The Mercedes-Benz 300 SL was conceived initially as a purpose-built racing car (W 194). Although there were no plans to send the 300 SL into series production, the Daimler-Benz Board had been left with the words of Maximilian (“Maxi”) Hoffman ringing in their ears. The official importer of Mercedes-Benz cars into America campaigned tirelessly for a sports car to offer his well-heeled clientele, and the 300 SL racer fitted the bill perfectly. After lengthy deliberations, the green light was given for series production of the road-trim 300 SL (W 198), as well as a smaller, open-top sports car, the 190 SL (W 121).
The road version of the Mercedes-Benz 300 SL was unveiled in February 1954 at the International Motor Sports Show in New York. Series production began in Sindelfingen in August 1954 and the price was fixed at 29,000 Marks – a quite enormous sum at the time, especially when you compared the new model alongside the Mercedes-Benz 170 Vb – on sale at 7,900 Marks.
The body of the Mercedes-Benz 300 SL was developed with the primary aim of cutting aerodynamic drag to a minimum. The result was a streamlined form with few adornments. The car’s aluminum skin was stretched over a tubular frame, which – in the interests of stability – rose much further than usual up the sides of the vehicle, making it impossible to fit conventional doors. The response of the engineers was to devise an upwards-opening door concept.
The elegance of the car’s side view remained undisturbed by a door handle, with a discreet pull-out bar disengaging the lock. The door then opened upwards with the help of a telescopic spring. The interior of the 300 SL was more solid than spectacular. The standard fabric seat upholstery was available in a choice of three checked patterns, but most customers opted for leather instead. A shortage of space made getting into the 300 SL something of a challenge. Fortunately, the steering wheel could be folded down.
The tubular frame for the 300 SL, designed by Rudolf Uhlenhaut, reduced weight to a minimum but provided maximum strength. A series of extremely thin tubes were welded together into triangles to produce a frame which boasted impressive torsional stiffness and was only subjected to compression and tensile forces. In the standard SL the frame tipped the scales at only 82 kilograms, whilst the complete car in ready-to-drive condition and including the spare wheel, tools and fuel weighed in at 1,295 kilograms.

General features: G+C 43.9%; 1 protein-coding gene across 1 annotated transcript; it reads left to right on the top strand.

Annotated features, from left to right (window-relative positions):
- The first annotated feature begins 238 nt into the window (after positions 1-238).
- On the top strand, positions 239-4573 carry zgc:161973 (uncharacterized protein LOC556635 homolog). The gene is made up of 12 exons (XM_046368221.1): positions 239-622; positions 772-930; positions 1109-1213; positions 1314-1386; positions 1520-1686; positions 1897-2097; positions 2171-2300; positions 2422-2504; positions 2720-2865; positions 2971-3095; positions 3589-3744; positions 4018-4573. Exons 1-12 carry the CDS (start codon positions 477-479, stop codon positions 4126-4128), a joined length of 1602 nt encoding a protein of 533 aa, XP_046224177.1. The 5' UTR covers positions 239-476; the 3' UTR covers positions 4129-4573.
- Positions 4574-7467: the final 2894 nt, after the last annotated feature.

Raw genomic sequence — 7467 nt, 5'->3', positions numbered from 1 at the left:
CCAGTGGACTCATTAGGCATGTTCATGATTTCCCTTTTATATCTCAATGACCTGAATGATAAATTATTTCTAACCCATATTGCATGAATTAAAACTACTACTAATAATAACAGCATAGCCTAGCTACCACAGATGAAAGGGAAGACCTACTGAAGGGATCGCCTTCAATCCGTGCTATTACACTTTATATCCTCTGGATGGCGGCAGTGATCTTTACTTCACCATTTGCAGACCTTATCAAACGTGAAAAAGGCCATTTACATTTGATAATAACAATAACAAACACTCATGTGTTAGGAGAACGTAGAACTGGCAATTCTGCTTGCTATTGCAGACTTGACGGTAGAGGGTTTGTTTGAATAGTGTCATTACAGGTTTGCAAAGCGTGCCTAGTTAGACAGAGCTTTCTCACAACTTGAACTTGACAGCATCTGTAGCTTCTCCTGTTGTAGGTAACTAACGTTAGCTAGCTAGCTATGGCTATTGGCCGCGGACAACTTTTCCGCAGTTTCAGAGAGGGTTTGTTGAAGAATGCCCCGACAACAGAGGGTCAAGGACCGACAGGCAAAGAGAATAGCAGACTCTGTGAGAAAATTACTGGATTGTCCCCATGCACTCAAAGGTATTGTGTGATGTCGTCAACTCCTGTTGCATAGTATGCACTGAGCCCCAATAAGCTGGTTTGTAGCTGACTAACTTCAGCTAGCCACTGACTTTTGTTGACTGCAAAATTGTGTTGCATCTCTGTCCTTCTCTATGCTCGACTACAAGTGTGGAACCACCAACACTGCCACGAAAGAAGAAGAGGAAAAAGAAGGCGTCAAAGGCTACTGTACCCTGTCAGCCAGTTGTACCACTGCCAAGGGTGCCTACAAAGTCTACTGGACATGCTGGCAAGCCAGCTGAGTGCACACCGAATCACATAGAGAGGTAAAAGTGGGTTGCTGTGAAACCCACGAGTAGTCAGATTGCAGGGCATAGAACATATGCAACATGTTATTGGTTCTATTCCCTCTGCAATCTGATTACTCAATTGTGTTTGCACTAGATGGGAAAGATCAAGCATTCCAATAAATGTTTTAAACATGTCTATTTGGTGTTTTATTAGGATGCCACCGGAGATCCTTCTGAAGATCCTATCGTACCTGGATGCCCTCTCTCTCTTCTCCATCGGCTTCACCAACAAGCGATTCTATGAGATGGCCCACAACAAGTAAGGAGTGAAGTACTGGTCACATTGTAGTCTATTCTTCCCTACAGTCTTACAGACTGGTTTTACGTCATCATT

The body of the 300 SL was constructed largely out of high-grade sheet steel, although aluminum was used for the engine hood, trunk lid and the skin panels for the door sills and doors. For a relatively small extra charge, customers could choose to have the whole body made from light alloy, which cut 80 kilograms off the car’s total weight. However, only 29 SL customers took up this option and today their cars are highly sought-after rarities. The body paintwork came in silver metallic as standard, although red, dark blue and black also proved popular.
Technically the 300 SL owes much to the Mercedes-Benz 300 (W 186 II) sedan. Its six-cylinder engine featured a number of modifications, among of these the carburetor was replaced by a direction injection system. This new technology boosted output to 158 kW (215 hp) and the car’s maximum speed up as far as 260 km/h, depending on the rear axle ratio. Customers could order their SL with a choice of five different ratios. The 300 SL hit 100 km/h in 10 seconds.
The engine had to be tilted 45 degrees to the left in order to squeeze under the hood, thus reducing the amount of space in the passenger-side footwell. The SL’s center of gravity was almost exactly in the middle of the car, laying the perfect foundations for fast and precise cornering. The chassis was essentially the same as the 300a sedan’s, but with sportier tuning, and the drum brakes were adapted in response to the increased performance of the muscle-bound sports car. Only later, in the 1961 roadster variant, were these replaced by disc brakes all round.
The first units of the Mercedes-Benz 300 SL were sold in Europe in 1954, whilst Maxi Hoffman received his first customer car in March 1955. A total of 1,400 Gullwings rolled off the production line. Most of them, some 1,100 cars were sold in the USA.